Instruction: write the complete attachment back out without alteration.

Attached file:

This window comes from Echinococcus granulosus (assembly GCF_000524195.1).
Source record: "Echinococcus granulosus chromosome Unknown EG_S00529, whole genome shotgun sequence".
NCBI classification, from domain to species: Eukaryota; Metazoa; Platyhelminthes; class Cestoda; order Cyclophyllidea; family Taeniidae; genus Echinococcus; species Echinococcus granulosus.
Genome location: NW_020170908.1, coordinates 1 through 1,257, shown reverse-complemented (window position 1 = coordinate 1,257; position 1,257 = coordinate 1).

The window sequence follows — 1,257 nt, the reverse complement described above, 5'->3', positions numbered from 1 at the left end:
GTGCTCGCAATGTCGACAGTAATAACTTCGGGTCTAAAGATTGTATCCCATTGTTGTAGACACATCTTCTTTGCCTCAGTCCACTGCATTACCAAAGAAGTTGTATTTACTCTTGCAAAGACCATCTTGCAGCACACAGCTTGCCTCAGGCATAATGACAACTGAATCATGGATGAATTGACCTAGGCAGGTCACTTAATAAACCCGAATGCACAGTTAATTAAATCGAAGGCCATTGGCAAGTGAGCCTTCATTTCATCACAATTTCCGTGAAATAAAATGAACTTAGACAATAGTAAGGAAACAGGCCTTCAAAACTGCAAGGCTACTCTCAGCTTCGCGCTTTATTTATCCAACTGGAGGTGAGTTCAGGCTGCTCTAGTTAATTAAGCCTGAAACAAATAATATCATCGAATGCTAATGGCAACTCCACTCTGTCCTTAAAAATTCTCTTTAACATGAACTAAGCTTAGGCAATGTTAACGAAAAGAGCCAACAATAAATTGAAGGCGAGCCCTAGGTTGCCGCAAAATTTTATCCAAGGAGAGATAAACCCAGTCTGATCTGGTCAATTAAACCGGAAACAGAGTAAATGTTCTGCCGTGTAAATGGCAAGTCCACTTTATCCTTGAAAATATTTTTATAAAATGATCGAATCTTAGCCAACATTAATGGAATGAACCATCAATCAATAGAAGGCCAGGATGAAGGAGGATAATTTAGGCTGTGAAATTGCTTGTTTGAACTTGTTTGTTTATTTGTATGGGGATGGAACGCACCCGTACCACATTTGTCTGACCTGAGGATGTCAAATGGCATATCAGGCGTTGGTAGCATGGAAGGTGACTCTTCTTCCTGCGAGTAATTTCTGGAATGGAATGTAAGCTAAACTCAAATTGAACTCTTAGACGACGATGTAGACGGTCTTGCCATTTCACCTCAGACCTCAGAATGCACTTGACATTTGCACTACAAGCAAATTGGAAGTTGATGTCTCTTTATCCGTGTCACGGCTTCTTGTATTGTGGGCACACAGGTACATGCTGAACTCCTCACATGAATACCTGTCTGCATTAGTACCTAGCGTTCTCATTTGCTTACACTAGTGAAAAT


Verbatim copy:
This window comes from Echinococcus granulosus (assembly GCF_000524195.1).
Source record: "Echinococcus granulosus chromosome Unknown EG_S00529, whole genome shotgun sequence".
NCBI classification, from domain to species: Eukaryota; Metazoa; Platyhelminthes; class Cestoda; order Cyclophyllidea; family Taeniidae; genus Echinococcus; species Echinococcus granulosus.
Genome location: NW_020170908.1, coordinates 1 through 1,257, shown reverse-complemented (window position 1 = coordinate 1,257; position 1,257 = coordinate 1).

The window sequence follows — 1,257 nt, the reverse complement described above, 5'->3', positions numbered from 1 at the left end:
GTGCTCGCAATGTCGACAGTAATAACTTCGGGTCTAAAGATTGTATCCCATTGTTGTAGACACATCTTCTTTGCCTCAGTCCACTGCATTACCAAAGAAGTTGTATTTACTCTTGCAAAGACCATCTTGCAGCACACAGCTTGCCTCAGGCATAATGACAACTGAATCATGGATGAATTGACCTAGGCAGGTCACTTAATAAACCCGAATGCACAGTTAATTAAATCGAAGGCCATTGGCAAGTGAGCCTTCATTTCATCACAATTTCCGTGAAATAAAATGAACTTAGACAATAGTAAGGAAACAGGCCTTCAAAACTGCAAGGCTACTCTCAGCTTCGCGCTTTATTTATCCAACTGGAGGTGAGTTCAGGCTGCTCTAGTTAATTAAGCCTGAAACAAATAATATCATCGAATGCTAATGGCAACTCCACTCTGTCCTTAAAAATTCTCTTTAACATGAACTAAGCTTAGGCAATGTTAACGAAAAGAGCCAACAATAAATTGAAGGCGAGCCCTAGGTTGCCGCAAAATTTTATCCAAGGAGAGATAAACCCAGTCTGATCTGGTCAATTAAACCGGAAACAGAGTAAATGTTCTGCCGTGTAAATGGCAAGTCCACTTTATCCTTGAAAATATTTTTATAAAATGATCGAATCTTAGCCAACATTAATGGAATGAACCATCAATCAATAGAAGGCCAGGATGAAGGAGGATAATTTAGGCTGTGAAATTGCTTGTTTGAACTTGTTTGTTTATTTGTATGGGGATGGAACGCACCCGTACCACATTTGTCTGACCTGAGGATGTCAAATGGCATATCAGGCGTTGGTAGCATGGAAGGTGACTCTTCTTCCTGCGAGTAATTTCTGGAATGGAATGTAAGCTAAACTCAAATTGAACTCTTAGACGACGATGTAGACGGTCTTGCCATTTCACCTCAGACCTCAGAATGCACTTGACATTTGCACTACAAGCAAATTGGAAGTTGATGTCTCTTTATCCGTGTCACGGCTTCTTGTATTGTGGGCACACAGGTACATGCTGAACTCCTCACATGAATACCTGTCTGCATTAGTACCTAGCGTTCTCATTTGCTTACACTAGTGAAAAT